Haley announces presidential campaign, challenging Trump

CHARLESTON, SC (AP) — Nikki Haley, the former governor of South Carolina and United Nations ambassador, announced her candidacy for president on Tuesday, becoming former President Donald Trump’s first major challenger for the Republican nomination. of 2024.

The announcement, delivered in a videomarks an about-face for the ex-Cabinet official Trump, who said two years ago that she would not challenge her former boss for the White House in 2024. But she has changed her mind in recent months, citing, among other things, the country’s economic woes and the need for “generational change,” a nod to Trump’s 76-year-old age.

“You should know that about me. I can’t stand bullies. And when you step back, it hurts them more if you’re wearing heels,” Haley said. “I’m Nikki Haley and I’m running for president.”

Haley, 51, is the first in a long line of Republicans who are expected to kick off the 2024 campaigns in the coming months. Among them are Florida Governor Ron DeSantis, former Vice President Mike Pence, former Secretary of State Mike Pompeo and Senator Tim Scott of South Carolina.

President Joe Biden has said he intends to seek re-election in 2024, stalling any scramble for the Democratic nomination.

Haley has regularly bragged about her track record of defying political expectations, saying, “I’ve never lost an election and I’m not going to start now.”

If elected, Haley would be the nation’s first female president and the first American president of Indian descent.

The daughter of Indian immigrants, Haley grew up enduring racist taunts in small-town South Carolina and has long referenced that impact on her personal and political arc.

She was an accountant when she launched her first bid for public office, beating the longest-serving member of the South Carolina House in 2004. Three terms later and with little statewide recognition, Haley has mounted a long-running campaign for governor against a large field of experienced politicians.

She’s racked up a number of high-profile endorsements, including incumbent South Carolina Governor Mark Sanford and former Alaska Governor Sarah Palin, a tea darling.

With her victory in 2010, Haley became South Carolina’s first female and minority governor – and the youngest in the country at 38. She secured a speaking spot at the 2012 Republican National Convention and gave the GOP response to President Barack Obama’s State of the Union in 2016.

The defining moment of Haley’s time as governor came after the 2015 murders of nine black parishioners at a Charleston church by a self-proclaimed white supremacist who had been photographed holding Confederate flags.

For years, Haley had resisted calls to remove the Confederate flag from the grounds of the Statehouse, even making a rival’s push for its removal a desperate stunt. But after the massacre, and with support from other prominent Republicans, Haley advocated for legislation to remove the flag. He fell less than a month after the murders.

During the 2016 presidential primary, Haley was an early supporter of Florida Sen. Marco Rubio and then Texas Sen. Ted Cruz. She finally said she would support the party’s candidate.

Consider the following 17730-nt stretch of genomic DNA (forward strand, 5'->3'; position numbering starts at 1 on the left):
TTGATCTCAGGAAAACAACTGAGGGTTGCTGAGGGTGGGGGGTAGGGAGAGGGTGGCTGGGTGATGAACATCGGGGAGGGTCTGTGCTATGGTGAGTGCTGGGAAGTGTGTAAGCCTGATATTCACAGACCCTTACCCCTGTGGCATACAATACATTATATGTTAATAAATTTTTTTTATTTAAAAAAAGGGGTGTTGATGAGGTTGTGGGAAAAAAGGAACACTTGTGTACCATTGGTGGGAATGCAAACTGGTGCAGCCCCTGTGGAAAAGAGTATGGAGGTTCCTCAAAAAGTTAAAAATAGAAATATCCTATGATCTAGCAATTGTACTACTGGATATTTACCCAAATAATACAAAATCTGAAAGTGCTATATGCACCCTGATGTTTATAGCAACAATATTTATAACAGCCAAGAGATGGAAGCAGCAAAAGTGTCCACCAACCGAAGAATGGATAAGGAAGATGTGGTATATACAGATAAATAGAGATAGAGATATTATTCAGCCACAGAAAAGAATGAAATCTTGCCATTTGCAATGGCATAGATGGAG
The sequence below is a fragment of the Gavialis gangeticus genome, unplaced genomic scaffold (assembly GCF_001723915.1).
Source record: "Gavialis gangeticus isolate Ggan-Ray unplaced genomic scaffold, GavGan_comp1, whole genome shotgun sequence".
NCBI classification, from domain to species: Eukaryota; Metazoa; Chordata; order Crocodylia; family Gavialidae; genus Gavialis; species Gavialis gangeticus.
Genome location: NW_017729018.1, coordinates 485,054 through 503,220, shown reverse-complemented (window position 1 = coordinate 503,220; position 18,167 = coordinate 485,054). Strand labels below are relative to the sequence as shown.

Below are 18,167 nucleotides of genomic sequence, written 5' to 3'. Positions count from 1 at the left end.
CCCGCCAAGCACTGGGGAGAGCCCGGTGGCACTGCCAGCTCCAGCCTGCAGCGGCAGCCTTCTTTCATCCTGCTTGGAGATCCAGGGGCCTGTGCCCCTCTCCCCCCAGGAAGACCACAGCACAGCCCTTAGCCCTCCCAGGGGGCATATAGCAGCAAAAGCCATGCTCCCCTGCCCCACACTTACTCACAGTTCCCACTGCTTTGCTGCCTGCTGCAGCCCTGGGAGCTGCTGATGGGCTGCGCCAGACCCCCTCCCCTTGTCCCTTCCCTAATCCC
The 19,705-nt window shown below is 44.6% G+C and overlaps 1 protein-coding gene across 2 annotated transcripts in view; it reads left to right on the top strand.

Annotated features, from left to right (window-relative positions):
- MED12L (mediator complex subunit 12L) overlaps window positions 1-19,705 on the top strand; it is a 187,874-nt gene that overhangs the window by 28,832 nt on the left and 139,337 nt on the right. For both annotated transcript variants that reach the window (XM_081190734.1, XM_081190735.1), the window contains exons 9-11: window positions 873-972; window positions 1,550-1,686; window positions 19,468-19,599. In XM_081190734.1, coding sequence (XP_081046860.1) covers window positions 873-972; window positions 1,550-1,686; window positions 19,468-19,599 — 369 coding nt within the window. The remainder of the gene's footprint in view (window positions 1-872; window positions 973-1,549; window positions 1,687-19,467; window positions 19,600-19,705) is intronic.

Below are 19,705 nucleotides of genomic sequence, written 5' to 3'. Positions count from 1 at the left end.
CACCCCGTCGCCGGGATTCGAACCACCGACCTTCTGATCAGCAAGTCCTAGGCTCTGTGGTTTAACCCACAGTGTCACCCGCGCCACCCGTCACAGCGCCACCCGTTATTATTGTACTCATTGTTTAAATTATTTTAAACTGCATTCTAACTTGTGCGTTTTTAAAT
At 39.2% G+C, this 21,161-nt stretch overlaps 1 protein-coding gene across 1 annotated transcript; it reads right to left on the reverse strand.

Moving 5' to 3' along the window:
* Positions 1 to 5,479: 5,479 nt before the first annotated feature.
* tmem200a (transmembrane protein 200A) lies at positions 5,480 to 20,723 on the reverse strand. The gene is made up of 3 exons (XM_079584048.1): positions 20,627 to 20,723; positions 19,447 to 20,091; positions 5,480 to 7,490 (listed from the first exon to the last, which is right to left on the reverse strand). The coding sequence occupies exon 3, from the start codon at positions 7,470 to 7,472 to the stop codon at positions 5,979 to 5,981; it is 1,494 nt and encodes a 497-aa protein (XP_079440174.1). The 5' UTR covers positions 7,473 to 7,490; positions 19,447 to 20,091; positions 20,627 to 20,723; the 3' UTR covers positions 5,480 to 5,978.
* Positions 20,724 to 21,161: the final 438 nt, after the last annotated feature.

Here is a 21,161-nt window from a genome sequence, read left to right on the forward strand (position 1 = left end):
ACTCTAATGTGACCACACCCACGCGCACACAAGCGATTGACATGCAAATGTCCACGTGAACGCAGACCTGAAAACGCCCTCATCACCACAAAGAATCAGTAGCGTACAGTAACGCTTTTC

Shortly after Trump’s victory, he asked Haley to be his ambassador to the UN, a move that rewarded Henry McMaster, the lieutenant governor who was the nation’s first elected official to support Trump’s campaign. in 2016. Haley’s departure paved the way for McMaster to gain the governorship he had sought, ever since losing a deadly primary to none other than Haley seven years earlier.

With her Senate confirmation, Haley became the first Native American in a presidential cabinet.

During her nearly two-year tenure, Haley occasionally argued with other administration officials while bolstering her own public persona.

One of her most memorable moments as UN ambassador came in 2018 after National Economic Council Director Larry Kudlow suggested Haley suffered from a “momentary confusion” when she said Russian sanctions were imminent.

“With all due respect, I’m not confused,” she replied. The first half of the quote became the title of his 2019 memoir.

Her departure from work later that year fueled speculation that she would challenge Trump in 2020 or replace Pence on the ticket. She did neither.

Instead, Haley returned to South Carolina, where she bought a home in the wealthy enclave of Kiawah Island, joined the board of directors of aircraft manufacturer Boeing Co., hit the circuit of the speech and wrote two books, including memoirs.

After the January 6, 2021, uprising, Haley initially expressed doubts about Trump’s political future, but said she would not challenge him in 2024. She later changed course, citing inflation, crime, drugs and a “disarrayed foreign policy” among his reasons. for considering a White House campaign.

During his stop in South Carolina last month, Trump told WIS-TV that Haley called to ask his opinion on running for president. Trump pointed to his earlier promise not to run against him, but said he had made no attempt to stop him.

“She said she would never run against me because I was the greatest president, but people change their minds and they change what’s in their hearts,” Trump said. “So I said, if your heart wants to do it, you have to go do it.”


Meg Kinnard can be reached at http://twitter.com/MegKinnardAP


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